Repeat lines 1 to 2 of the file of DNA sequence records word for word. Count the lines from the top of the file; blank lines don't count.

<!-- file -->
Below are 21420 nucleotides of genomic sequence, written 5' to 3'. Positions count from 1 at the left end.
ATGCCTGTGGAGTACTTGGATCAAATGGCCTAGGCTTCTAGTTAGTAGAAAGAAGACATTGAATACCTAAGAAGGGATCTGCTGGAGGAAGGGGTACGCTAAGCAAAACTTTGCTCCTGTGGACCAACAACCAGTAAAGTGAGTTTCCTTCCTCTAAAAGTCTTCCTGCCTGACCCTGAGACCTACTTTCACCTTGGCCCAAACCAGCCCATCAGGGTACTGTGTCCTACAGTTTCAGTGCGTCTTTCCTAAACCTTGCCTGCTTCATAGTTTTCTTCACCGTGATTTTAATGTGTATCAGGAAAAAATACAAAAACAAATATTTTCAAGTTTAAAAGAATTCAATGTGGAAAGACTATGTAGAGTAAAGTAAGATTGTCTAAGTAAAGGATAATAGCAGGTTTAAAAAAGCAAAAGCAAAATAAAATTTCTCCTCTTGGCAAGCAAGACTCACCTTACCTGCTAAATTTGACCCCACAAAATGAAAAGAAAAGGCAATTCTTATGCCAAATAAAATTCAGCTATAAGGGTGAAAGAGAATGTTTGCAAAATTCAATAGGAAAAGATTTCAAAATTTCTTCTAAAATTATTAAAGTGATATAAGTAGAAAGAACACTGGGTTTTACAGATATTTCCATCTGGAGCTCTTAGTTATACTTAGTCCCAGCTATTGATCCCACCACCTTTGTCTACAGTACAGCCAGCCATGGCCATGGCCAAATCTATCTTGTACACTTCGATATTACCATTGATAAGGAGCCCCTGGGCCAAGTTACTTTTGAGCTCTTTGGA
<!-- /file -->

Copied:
Below are 21420 nucleotides of genomic sequence, written 5' to 3'. Positions count from 1 at the left end.
ATGCCTGTGGAGTACTTGGATCAAATGGCCTAGGCTTCTAGTTAGTAGAAAGAAGACATTGAATACCTAAGAAGGGATCTGCTGGAGGAAGGGGTACGCTAAGCAAAACTTTGCTCCTGTGGACCAACAACCAGTAAAGTGAGTTTCCTTCCTCTAAAAGTCTTCCTGCCTGACCCTGAGACCTACTTTCACCTTGGCCCAAACCAGCCCATCAGGGTACTGTGTCCTACAGTTTCAGTGCGTCTTTCCTAAACCTTGCCTGCTTCATAGTTTTCTTCACCGTGATTTTAATGTGTATCAGGAAAAAATACAAAAACAAATATTTTCAAGTTTAAAAGAATTCAATGTGGAAAGACTATGTAGAGTAAAGTAAGATTGTCTAAGTAAAGGATAATAGCAGGTTTAAAAAAGCAAAAGCAAAATAAAATTTCTCCTCTTGGCAAGCAAGACTCACCTTACCTGCTAAATTTGACCCCACAAAATGAAAAGAAAAGGCAATTCTTATGCCAAATAAAATTCAGCTATAAGGGTGAAAGAGAATGTTTGCAAAATTCAATAGGAAAAGATTTCAAAATTTCTTCTAAAATTATTAAAGTGATATAAGTAGAAAGAACACTGGGTTTTACAGATATTTCCATCTGGAGCTCTTAGTTATACTTAGTCCCAGCTATTGATCCCACCACCTTTGTCTACAGTACAGCCAGCCATGGCCATGGCCAAATCTATCTTGTACACTTCGATATTACCATTGATAAGGAGCCCCTGGGCCAAGTTACTTTTGAGCTCTTTGGA